Adding value to cattle

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North South Beef Alliance co-ordinator Brooke Forsyth and her father Craig Forsyth at their Avoca farm at Irwin, where pastoral cattle are backgrounded in partnership with pastoralists.
Camera IconNorth South Beef Alliance co-ordinator Brooke Forsyth and her father Craig Forsyth at their Avoca farm at Irwin, where pastoral cattle are backgrounded in partnership with pastoralists. Credit: Bob Garnant

Outback economic logic has created a new supply chain aimed at adding value to WA’s northern bred pastoral cattle.

The North South Beef Alliance was launched at the McIntosh & Son Mingenew Midwest Expo last week and was formed to ultimately add extra weight to pastoral cattle via backgrounding (grazing) on southern agricultural pastures.

This would lead to heavier cattle with more options including live export, entry into feedlots for finishing, or grass-fed finishing.

The project would also build on north-south relationships while at the same time improving the continuity of supply into a more targeted and profitable beef supply chain.

To expedite the collaboration between cattle producers in the pastoral areas and Mid West producers, the Mingenew-Irwin Group has secured major funding.

Through Royalties for Regions funded Grower Group Research and Development Grants, the Mingenew Irwin Group’s NSBA project has received $475,700, according to Member for Moore Shane Love and backed by Minister for Regions Terry Redman, who were both at the launch.

“These grants are across a range of areas and form part of the State Government’s broader commitment to grow the agrifood sector and capitalise on increasing demand for safe, high quality food,” Mr Love said.

Presently, there are four potential grazier participants involving some 10,000 cattle in the NSBA project, including the Forsyth family at Irwin.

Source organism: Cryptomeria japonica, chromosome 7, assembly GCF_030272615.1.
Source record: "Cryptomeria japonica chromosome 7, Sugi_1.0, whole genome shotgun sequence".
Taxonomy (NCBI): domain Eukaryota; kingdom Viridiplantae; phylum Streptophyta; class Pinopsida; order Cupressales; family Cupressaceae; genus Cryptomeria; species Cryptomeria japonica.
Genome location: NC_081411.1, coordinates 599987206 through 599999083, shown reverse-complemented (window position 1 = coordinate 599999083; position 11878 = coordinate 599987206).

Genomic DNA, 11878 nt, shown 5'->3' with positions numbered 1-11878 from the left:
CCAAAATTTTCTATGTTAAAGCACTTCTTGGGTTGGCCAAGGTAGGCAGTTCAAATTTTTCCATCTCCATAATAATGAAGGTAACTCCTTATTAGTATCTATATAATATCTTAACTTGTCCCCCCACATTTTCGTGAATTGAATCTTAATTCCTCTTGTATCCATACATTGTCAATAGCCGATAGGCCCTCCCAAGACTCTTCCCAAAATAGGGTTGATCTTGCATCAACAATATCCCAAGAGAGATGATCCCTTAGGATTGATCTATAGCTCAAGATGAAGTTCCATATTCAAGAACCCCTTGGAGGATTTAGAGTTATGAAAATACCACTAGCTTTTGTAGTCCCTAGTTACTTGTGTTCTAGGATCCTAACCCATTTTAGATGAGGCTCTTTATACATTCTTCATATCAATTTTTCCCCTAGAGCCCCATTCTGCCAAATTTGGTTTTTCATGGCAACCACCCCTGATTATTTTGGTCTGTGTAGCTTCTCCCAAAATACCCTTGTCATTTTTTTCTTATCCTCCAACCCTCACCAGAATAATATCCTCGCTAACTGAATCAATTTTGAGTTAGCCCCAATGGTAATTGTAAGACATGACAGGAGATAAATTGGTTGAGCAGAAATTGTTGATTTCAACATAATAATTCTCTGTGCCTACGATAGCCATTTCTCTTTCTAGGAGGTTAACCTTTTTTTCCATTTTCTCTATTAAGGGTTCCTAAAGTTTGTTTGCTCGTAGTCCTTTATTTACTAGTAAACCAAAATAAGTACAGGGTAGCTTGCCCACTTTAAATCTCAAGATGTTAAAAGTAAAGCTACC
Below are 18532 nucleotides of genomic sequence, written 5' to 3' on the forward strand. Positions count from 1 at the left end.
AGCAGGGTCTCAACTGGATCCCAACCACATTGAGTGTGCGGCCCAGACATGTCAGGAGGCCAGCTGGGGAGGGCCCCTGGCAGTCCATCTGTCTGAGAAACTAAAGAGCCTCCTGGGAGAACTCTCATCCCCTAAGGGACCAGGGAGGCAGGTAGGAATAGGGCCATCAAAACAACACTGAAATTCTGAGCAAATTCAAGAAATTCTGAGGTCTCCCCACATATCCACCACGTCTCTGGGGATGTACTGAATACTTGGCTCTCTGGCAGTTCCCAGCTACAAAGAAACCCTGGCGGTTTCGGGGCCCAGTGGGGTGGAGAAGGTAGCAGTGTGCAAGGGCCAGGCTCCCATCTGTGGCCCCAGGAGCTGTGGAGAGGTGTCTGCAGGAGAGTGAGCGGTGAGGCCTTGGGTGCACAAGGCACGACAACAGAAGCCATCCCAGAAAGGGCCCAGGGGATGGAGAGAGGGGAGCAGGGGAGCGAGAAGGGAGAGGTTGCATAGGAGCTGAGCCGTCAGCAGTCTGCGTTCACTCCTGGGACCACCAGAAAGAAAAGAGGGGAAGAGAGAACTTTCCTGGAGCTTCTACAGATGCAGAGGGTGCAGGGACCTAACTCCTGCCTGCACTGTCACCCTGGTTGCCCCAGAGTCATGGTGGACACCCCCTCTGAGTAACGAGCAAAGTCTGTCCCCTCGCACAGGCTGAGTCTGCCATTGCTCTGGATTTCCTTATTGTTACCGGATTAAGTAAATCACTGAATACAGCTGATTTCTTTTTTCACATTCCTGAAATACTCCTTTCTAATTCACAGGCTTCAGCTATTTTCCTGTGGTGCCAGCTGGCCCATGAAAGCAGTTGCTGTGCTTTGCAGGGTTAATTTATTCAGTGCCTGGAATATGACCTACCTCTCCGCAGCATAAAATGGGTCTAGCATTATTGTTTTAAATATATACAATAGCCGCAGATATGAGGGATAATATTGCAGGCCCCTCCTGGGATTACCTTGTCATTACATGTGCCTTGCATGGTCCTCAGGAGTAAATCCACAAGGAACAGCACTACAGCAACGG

Brooke Forsyth, who is the NSBA project co-ordinator, said the funding proceeds would go towards administration, equipment and workshops.

“To qualify into the project, producers will be required to have suitable fencing, waters and yards and must complete a low stress handling course,” Ms Forsyth said.

The Forsyths have been backgrounding cattle for many years at their 3600ha Avoca property, which is 100 per cent in pasture, mostly perennial shrubs and grasses.

The principal of Avoca, Brooke’s father Craig Forsyth, said he was turning off 3000 pastoral cattle annually on consignment.

“We don’t own the cattle, but find a suitable agreement with the pastoralist on $/kilogram contract,” he said.

The Forsyths have a partnership with pastoralists including Lyndon station, Granite Peak, Liveringa and Mulga Downs.

“It’s very low risk, by way of those mustered station cattle that don’t reach export requirements which can now be loaded up on a truck and sent to grazier to be value added,” Mr Forsyth said.

“The cattle were mostly Bos Indicus types including Droughtmaster, Brahman cross, Santa Gertrudis and Red Brangus.

“We accept cattle as low as 150kg liveweight but are averaging a more acceptable 200 to 250kg animal and there are numerous finishing options targeting either export or entry into feedlots.”

Mr Forsyth said he was averaging 600grams/day on pasture, but the top end can gain up to 1kg/day.

“With 50 per cent of our turnoff going to live export and a rising 40 per cent sold to feedlotters, there is an uptake in demand for grazed pastoral cattle and the NSBA is aiming to have 30,000 head on the books in three years time,” he said.

There are plans to showcase the NSBA at next year’s Mingenew Expo. For information, visit www.mig.org.au or call Brooke on 0487 281 007.

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